During previous battles, Cyrus noticed that the Lydians’ horses grew skittish around camels. He barricaded his archers with a line of camels, and the horses scattered, wheeling inward. Cyrus’s archers opened fire, and after a while, the Lydian forces retreated.
He Is A Messiah In The Hebrew Bible
Several Jewish historians wrote accounts about Cyrus the Great, and he even appears in the Bible. In the Ketuvim, Cyrus decrees that all exiles may return to the Promised Land and rebuilt their temples. Isaiah refers to Cyrus as a Messiah–literally, “His anointed one” in Isaiah 45:1. He is the only gentile to be given that honor.
In the Second Chronicles, Cyrus is quoted as to praise God (2 Chronicles 36:23). However, there is no historical evidence that Cyrus practiced any religion. Professor Lester L. Grabbe argues that Cyrus made no “decree” for the Jews, as stated in the Book of Ezra, but he did have a policy that allowed them to return and rebuild their temples.
Immortals Guarded Him
Cyrus the Great governed an elite unit of soldiers that Herodotus called the Persian Immortals. According to the historian, the Immortals were a legion of 10,000 soldiers that acted as both an Imperial Guard and a standing army. As their name reflects, all sick, wounded or dying soldiers were immediately replaced with new ones.
Although there is historical evidence of a permanent Persian corps, they never received the name “Immortals” as Herodotus claimed. That hasn’t stopped the name from being adopted from the Sassanid Empire through the Imperial State of Iran. They also famously appeared in Zack Snyder’s film 300.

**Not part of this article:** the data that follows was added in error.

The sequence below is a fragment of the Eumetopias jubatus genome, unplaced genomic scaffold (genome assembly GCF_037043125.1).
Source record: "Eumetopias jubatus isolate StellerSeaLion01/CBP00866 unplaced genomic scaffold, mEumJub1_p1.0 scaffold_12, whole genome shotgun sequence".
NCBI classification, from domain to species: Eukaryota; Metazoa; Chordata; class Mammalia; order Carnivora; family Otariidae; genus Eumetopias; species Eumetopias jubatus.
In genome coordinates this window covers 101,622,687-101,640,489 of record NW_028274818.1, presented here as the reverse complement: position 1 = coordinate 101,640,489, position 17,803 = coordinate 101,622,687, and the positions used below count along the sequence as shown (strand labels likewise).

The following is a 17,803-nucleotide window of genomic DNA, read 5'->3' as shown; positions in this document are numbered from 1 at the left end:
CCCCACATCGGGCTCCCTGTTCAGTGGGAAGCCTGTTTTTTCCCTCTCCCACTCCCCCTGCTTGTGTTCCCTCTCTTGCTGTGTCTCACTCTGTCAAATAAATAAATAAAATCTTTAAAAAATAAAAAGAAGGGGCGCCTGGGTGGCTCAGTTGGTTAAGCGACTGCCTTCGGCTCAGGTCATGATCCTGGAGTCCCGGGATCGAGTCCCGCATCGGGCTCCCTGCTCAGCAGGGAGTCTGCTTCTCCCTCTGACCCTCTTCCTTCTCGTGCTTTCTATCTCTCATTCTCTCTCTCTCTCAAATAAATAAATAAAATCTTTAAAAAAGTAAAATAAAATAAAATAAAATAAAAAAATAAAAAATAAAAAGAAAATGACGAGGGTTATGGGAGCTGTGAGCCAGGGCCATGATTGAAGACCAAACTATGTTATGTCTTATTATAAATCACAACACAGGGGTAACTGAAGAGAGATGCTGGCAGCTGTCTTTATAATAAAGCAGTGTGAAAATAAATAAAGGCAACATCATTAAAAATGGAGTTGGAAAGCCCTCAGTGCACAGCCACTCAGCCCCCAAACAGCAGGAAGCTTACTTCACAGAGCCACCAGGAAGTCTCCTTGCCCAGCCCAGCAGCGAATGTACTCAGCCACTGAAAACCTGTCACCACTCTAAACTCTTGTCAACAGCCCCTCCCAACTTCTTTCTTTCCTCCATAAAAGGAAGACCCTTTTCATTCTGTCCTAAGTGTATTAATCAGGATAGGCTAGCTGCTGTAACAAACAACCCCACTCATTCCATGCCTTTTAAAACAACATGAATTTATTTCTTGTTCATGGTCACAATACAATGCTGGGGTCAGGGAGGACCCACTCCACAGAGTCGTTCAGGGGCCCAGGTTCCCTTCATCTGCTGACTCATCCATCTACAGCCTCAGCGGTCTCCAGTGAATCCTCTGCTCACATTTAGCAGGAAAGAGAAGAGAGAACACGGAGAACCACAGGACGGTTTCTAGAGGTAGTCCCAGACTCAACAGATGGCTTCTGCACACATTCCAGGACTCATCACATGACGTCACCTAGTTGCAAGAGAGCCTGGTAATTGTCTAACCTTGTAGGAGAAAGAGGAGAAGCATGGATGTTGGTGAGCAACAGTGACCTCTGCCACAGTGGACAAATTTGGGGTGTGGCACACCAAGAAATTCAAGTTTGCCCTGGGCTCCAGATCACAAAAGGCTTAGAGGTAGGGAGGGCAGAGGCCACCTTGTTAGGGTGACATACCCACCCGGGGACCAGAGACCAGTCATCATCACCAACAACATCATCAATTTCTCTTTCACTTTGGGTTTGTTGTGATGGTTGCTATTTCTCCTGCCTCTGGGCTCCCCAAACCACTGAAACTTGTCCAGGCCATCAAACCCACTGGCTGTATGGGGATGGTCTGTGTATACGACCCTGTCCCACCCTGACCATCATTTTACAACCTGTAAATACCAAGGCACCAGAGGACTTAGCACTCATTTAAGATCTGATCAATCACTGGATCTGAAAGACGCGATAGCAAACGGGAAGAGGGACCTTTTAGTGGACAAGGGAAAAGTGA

Cyrus’s Tomb Has Survived Thousands Of Years
Cyrus was buried in his capital city, Pasargadae, in a limestone tomb, between 540 and 530 BC. Throughout many conquests with the Persian Empire, his tomb was raided several times. One of the most notable moments was after Alexander the Great defeated Darius III’s Persia. When Alexander learned of Cyrus’s tomb, he put the persecutors on trial and worked to restore its interior.
Cyrus’s tomb has survived through time, internal divisions, regime changes, and revolutions. In 2004, his gravesite and Pasargadae became one of Iran’s UNESCO World Heritage Sites. Part of his inscription reads, “Passer-by, I am Cyrus, who founded the Persian Empire, and was king of Asia. Grudge me not therefore this monument.”
He Ran A Postal Service
Cyrus the Great first established the ancient Persian postal service, Chapar Khaneh. The postmen (for lack of a better term) visited Chapar Khaneh stations along the Royal Road, a 2500 km highway stretching from Sardis to Susa. At every station, a Chapar would provide fresh supplies and horse care to the postmen.
Chapar Khanehs, which means “courier” in Old Persian, were mud-brick structures built to resemble a fortress. Each building had stationed guards to protect important government documents. Today, a Chapar Khaneh in Meybod is registered as one of Iran’s National Heritage Sites.
The Cyrus Calendar Isn’t A Calendar
The Cyrus the Great Calendar refers to a stone tablet of Akkadian cuneiform dated 539 BC. The inscription details Cyrus’s battle of Babylon, as well as his charter of racial, linguistic, and religious equality. In it, Cyrus rules that all slaves and deported peoples were allowed to return home, and all destroyed temples would be restored.